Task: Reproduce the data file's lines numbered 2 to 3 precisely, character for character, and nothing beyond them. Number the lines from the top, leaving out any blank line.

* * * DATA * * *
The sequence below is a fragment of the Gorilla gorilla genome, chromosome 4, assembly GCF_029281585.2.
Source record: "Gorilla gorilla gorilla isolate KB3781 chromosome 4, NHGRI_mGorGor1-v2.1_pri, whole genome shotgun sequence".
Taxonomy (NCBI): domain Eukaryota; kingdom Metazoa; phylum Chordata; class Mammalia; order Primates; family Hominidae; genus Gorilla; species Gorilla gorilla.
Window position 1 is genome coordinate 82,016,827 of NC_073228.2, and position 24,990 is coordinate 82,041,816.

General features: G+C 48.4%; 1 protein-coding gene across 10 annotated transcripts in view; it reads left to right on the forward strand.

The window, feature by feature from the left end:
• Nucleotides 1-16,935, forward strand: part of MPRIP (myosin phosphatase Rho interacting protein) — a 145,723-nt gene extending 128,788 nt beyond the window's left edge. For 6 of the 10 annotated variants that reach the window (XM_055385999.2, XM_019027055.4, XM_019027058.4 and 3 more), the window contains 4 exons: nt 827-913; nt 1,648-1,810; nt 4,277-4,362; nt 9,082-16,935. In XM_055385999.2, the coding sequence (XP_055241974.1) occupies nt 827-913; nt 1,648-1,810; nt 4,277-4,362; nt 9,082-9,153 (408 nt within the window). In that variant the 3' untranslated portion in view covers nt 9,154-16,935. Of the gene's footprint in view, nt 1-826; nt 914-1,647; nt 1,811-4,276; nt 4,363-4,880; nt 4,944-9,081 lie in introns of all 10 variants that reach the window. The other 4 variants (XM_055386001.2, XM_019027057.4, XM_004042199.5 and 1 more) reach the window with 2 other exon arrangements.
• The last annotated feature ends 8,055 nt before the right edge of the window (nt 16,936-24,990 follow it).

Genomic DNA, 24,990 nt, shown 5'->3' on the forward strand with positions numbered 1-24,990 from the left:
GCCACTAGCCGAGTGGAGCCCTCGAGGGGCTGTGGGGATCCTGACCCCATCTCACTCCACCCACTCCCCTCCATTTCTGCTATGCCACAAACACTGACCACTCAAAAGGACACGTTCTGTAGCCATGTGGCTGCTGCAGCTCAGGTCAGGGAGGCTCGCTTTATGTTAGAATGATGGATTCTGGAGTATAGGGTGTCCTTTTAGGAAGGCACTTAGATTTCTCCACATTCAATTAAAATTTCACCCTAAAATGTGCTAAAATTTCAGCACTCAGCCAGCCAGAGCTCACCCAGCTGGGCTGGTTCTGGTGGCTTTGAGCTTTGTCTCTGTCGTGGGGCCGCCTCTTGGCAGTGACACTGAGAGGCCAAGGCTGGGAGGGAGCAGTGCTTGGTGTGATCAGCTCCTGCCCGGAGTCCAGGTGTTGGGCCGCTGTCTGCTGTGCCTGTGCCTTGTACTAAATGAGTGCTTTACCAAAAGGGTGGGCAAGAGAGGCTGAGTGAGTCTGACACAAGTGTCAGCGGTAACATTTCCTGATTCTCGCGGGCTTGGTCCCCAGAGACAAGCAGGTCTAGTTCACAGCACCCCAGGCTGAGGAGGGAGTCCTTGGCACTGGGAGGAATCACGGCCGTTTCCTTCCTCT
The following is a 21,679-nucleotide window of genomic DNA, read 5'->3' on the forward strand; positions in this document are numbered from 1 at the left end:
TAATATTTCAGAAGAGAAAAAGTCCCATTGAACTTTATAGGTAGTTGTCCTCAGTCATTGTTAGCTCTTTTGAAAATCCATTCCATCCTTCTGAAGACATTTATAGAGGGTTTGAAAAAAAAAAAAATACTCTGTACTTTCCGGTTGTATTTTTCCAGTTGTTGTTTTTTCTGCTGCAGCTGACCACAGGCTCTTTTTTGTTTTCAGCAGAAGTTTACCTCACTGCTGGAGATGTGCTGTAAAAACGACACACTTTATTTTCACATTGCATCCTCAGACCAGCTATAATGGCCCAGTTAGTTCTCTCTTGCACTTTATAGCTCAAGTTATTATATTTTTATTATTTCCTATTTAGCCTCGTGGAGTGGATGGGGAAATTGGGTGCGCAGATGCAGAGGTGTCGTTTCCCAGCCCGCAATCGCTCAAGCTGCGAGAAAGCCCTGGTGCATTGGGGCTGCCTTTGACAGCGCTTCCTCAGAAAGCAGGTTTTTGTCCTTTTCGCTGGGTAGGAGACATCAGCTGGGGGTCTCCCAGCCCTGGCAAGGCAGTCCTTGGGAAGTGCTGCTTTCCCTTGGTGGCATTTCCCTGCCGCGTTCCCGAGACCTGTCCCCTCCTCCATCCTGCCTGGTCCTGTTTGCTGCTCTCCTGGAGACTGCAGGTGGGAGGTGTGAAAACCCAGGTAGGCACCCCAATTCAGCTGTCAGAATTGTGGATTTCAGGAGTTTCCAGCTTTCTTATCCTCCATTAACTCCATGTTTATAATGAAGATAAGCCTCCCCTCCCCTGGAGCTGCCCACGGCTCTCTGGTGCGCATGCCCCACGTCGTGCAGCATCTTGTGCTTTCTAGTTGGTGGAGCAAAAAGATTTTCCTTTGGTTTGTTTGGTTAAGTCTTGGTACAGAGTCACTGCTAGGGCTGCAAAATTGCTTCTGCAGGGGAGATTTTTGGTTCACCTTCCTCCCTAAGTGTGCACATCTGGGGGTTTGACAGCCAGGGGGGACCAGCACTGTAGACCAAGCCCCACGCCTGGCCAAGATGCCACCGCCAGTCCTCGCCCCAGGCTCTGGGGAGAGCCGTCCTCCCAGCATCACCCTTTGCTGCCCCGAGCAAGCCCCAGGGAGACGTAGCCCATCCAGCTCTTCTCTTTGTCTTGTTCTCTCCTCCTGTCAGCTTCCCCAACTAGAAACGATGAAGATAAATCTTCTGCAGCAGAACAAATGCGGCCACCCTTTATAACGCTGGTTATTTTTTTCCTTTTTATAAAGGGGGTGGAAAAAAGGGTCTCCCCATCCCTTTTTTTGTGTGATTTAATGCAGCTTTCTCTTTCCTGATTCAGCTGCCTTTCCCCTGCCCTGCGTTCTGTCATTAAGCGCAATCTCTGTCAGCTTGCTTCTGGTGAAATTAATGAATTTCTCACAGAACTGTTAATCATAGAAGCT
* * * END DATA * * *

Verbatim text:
Source record: "Gorilla gorilla gorilla isolate KB3781 chromosome 4, NHGRI_mGorGor1-v2.1_pri, whole genome shotgun sequence".
Taxonomy (NCBI): domain Eukaryota; kingdom Metazoa; phylum Chordata; class Mammalia; order Primates; family Hominidae; genus Gorilla; species Gorilla gorilla.